It is possible for to be Lebesgue measurable and to not be; a counter example can be found in "Measure zero sets with non-measurable sum." On the other hand, if are Borel measurable, then is the continuous image of the Borel set , so analytic and thus measurable. See the discussion in Gardner's survey for more on this, as well as ways to avoid measurability hypothesis.
We note that in the case that A and B are compact, so is A + B, being the image of the compact set under the continuous addition map : , so the measurability conditions are easy to verify.
We give a well-known argument that follows a general recipe of arguments in measure theory; namely, it establishes a simple case by direct analysis, uses induction to establish a finitary extension of that special case, and then uses general machinery to obtain the general case as a limit. A discussion of this history of this proof can be found in Theorem 4.1 in Gardner's survey on Brunn–Minkowski.
We prove the version of the Brunn–Minkowski theorem that only requires to be measurable and non-empty.
The case that A and B are axis aligned boxes:
By translation invariance of volumes, it suffices to take . Then . In this special case, the Brunn–Minkowski inequality asserts that . After dividing both sides by , this follows from the AM–GM inequality: .
The case where A and B are both disjoint unions of finitely many such boxes:
We will use induction on the total number of boxes, where the previous calculation establishes the base case of two boxes. First, we observe that there is an axis aligned hyperplane H that such that each side of H contains an entire box of A. To see this, it suffices to reduce to the case where A consists of two boxes, and then calculate that the negation of this statement implies that the two boxes have a point in common.
For a body X, we let denote the intersections of X with the "right" and "left" halfspaces defined by H. Noting again that the statement of Brunn–Minkowski is translation invariant, we then translate B so that ; such a translation exists by the intermediate value theorem because is a continuous function, if v is perpendicular to H has limiting values 0 and as , so takes on at some point.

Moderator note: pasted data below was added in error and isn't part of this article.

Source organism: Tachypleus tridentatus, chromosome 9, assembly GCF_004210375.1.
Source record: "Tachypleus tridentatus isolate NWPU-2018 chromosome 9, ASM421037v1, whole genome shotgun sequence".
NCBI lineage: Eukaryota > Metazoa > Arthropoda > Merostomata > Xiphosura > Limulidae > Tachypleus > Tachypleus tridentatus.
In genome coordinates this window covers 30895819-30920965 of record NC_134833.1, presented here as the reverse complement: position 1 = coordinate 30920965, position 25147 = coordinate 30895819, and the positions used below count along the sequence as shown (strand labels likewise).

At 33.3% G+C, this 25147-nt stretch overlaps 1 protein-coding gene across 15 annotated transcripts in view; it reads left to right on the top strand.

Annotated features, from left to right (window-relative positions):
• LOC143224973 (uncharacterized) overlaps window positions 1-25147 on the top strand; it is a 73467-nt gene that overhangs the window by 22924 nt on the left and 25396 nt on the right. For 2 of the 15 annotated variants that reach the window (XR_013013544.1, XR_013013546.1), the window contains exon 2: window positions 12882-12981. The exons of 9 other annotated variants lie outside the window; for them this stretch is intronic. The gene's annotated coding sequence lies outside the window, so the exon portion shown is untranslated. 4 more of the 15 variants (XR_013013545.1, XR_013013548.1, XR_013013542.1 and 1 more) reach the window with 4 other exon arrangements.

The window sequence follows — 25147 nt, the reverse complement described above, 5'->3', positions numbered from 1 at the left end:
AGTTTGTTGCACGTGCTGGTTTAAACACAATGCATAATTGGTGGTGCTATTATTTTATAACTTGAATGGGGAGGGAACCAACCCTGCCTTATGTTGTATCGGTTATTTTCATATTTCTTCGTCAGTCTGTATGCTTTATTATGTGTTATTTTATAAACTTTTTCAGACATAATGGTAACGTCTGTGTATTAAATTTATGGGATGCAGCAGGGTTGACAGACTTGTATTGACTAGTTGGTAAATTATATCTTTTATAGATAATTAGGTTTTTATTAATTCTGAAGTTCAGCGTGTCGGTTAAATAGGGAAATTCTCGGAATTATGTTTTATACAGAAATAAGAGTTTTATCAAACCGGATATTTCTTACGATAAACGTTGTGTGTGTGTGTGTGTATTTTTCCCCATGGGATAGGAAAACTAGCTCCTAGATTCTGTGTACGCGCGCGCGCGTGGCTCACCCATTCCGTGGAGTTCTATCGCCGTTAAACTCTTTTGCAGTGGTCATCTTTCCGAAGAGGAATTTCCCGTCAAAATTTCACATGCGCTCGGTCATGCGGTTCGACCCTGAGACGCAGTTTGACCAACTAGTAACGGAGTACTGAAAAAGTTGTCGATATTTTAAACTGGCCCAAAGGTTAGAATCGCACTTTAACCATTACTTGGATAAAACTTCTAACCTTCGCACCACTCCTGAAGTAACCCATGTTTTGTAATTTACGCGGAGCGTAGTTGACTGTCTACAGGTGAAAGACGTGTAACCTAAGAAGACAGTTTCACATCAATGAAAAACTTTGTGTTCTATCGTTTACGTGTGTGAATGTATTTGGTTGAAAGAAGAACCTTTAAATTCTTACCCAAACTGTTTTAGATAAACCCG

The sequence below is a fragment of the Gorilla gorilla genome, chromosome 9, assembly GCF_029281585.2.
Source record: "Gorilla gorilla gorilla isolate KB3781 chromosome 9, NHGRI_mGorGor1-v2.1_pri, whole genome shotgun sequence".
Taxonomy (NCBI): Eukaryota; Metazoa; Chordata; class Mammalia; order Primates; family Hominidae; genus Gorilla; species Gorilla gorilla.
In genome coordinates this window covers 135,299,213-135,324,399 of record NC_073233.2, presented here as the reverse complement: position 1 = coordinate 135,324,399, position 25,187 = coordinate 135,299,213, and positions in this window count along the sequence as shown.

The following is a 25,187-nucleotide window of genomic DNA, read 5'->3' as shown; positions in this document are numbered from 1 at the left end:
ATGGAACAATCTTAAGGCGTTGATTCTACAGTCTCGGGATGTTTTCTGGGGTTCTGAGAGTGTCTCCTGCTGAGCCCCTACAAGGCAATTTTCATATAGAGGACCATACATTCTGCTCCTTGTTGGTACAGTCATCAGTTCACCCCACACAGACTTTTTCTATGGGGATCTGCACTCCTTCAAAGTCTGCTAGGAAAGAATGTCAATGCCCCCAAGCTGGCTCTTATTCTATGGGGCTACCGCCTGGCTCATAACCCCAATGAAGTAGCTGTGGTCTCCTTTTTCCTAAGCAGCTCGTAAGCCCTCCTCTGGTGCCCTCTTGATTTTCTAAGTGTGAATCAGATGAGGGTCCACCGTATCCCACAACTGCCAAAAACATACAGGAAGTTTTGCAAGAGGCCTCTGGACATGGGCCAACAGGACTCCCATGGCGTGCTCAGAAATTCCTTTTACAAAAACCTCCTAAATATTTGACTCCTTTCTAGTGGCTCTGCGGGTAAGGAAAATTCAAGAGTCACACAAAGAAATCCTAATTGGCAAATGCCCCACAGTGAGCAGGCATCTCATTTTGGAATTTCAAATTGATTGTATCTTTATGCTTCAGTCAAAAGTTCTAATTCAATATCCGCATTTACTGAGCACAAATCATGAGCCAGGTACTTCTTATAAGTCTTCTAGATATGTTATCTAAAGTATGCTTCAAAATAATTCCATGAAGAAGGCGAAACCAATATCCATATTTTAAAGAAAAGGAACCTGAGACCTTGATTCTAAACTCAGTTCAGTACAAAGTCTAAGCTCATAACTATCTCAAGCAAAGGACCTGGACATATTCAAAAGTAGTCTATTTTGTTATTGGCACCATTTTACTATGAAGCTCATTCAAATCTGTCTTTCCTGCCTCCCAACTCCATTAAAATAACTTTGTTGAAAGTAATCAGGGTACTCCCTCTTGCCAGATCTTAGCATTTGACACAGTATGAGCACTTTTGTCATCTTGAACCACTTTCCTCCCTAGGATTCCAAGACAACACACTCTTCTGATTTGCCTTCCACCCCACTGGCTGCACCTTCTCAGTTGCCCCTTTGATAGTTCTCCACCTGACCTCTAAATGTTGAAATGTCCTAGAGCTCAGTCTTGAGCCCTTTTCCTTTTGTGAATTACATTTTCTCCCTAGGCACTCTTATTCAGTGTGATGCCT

We now have the pieces in place to complete the induction step. First, observe that and are disjoint subsets of , and so Now, both have one fewer box than A, while each have at most as many boxes as B. Thus, we can apply the induction hypothesis: and .
Elementary algebra shows that if , then also , so we can calculate:
The case that A and B are bounded open sets:
In this setting, both bodies can be approximated arbitrarily well by unions of disjoint axis aligned rectangles contained in their interior; this follows from general facts about the Lebesgue measure of open sets. That is, we have a sequence of bodies , which are disjoint unions of finitely many axis aligned rectangles, where , and likewise . Then we have that , so . The right hand side converges to as , establishing this special case.
The case that A and B are compact sets:
For a compact body X, define to be the -thickening of X. Here each is the open ball of radius , so that is a bounded, open set. We note that , so that if X is compact, then . By using associativity and commutativity of Minkowski sum, along with the previous case, we can calculate that . Sending to 0 establishes the result.
The case of bounded measurable sets:
Recall that by the regularity theorem for Lebesgue measure for any bounded measurable set X, and for any , there is a compact set with . Thus, for all k, using the case of Brunn–Minkowski shown for compact sets. Sending establishes the result.
The case of measurable sets:
We let , and again argue using the previous case that , hence the result follows by sending k to infinity.
Proof as a corollary of the Prékopa–Leindler inequality
We give a proof of the Brunn–Minkowski inequality as a corollary to the Prékopa–Leindler inequality, a functional version of the BM inequality. We will first prove PL, and then show that PL implies a multiplicative version of BM, then show that multiplicative BM implies additive BM. The argument here is simpler than the proof via cuboids, in particular, we only need to prove the BM inequality in one dimensions. This happens because the more general statement of the PL-inequality than the BM-inequality allows for an induction argument.